Natural gas supplies from Egypt to Jordan fell to 2.3 million cubic meters per day since Saturday, one-third of the 6.8 million cubic meters agreed upon in the gas deal between Amman and Cairo.
Egyptian officials abstained from giving the reasons behind the cut, while Jordanian officials linked it to the ongoing instability and the clashes that Egypt has been witnessing since last Friday.
A source at the Jordanian Ministry of Energy told Jordan Times on Tuesday: “There is a feeling that whenever anything goes wrong in Egypt, the first thing that goes are Jordan’s gas supplies.”
There has been no indication from the Egyptian government when gas supplies will return to normal levels, said the anonymous source, confirming that the Jordanian government is likely to demand compensations for the decrease in supplies.
The drop came one month after the meeting of the Organisation of Arab Petroleum Exporting Countries (OAPEC), during which plans were discussed between Egypt and Jordan to allow companies from the former to drill for oil in the latter.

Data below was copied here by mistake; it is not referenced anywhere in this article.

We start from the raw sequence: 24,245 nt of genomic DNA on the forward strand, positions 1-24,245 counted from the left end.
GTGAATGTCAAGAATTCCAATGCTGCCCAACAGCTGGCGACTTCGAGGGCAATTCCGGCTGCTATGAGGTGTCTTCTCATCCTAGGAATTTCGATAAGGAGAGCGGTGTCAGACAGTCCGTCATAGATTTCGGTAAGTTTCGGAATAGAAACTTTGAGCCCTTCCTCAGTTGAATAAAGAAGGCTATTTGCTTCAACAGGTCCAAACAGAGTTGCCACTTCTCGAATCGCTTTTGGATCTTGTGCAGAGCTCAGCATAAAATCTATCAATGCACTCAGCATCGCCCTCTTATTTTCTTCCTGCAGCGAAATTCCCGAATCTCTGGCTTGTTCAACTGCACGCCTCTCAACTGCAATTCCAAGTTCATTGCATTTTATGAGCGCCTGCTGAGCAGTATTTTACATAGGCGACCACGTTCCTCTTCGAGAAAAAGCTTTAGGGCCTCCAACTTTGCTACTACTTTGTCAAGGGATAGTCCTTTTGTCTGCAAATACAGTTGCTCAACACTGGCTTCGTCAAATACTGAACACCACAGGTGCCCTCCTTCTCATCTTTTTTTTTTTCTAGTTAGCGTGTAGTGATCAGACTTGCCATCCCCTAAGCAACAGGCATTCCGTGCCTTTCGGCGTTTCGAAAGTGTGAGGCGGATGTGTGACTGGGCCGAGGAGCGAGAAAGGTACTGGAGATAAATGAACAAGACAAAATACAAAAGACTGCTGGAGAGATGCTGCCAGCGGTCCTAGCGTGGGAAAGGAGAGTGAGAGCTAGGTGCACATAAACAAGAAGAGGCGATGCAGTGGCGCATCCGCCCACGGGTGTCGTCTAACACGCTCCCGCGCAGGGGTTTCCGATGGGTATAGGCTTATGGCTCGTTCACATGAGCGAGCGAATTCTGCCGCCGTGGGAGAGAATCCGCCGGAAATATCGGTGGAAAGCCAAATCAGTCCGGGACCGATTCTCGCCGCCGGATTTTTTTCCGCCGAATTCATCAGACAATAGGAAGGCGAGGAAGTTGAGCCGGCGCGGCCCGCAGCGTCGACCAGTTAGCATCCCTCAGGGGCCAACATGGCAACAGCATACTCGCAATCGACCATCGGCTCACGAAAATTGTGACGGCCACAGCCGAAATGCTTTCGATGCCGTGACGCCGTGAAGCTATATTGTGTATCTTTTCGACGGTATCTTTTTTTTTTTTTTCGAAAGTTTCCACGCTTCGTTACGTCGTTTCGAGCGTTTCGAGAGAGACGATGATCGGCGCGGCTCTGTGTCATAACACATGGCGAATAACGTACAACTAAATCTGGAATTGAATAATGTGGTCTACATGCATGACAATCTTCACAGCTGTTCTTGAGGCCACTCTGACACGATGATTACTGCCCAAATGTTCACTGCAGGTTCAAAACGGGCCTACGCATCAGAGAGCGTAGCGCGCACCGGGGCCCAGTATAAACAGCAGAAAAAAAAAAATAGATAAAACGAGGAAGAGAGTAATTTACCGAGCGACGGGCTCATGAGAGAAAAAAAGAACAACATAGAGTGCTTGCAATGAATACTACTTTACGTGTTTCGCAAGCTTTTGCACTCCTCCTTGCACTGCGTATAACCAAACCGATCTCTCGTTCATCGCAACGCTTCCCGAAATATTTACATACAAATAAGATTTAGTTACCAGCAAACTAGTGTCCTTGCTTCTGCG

Egypt has two liquefied natural gas (LNG) plants and a pipeline to export gas, but the government had rerouting some of the gas destined for exportation for local markets to bridge the energy deficit, which resulted in rolling blackouts in Egypt over this past summer.
These conditions, in addition to multiple pipeline bombings in Sinai, forced the halting of gas exports in mid-October of 2012.
In 2009, Egyptian gas accounted for 80% of the Kingdom’s electricity generation needs, a figure that decreased to around 18% in 2012.
The drop in Egyptian gas supplies has forced Jordan into more expansive heavy oil imports, resulting has inflated Jordan’s national energy bill and increased country’s cost of electricity subsidies.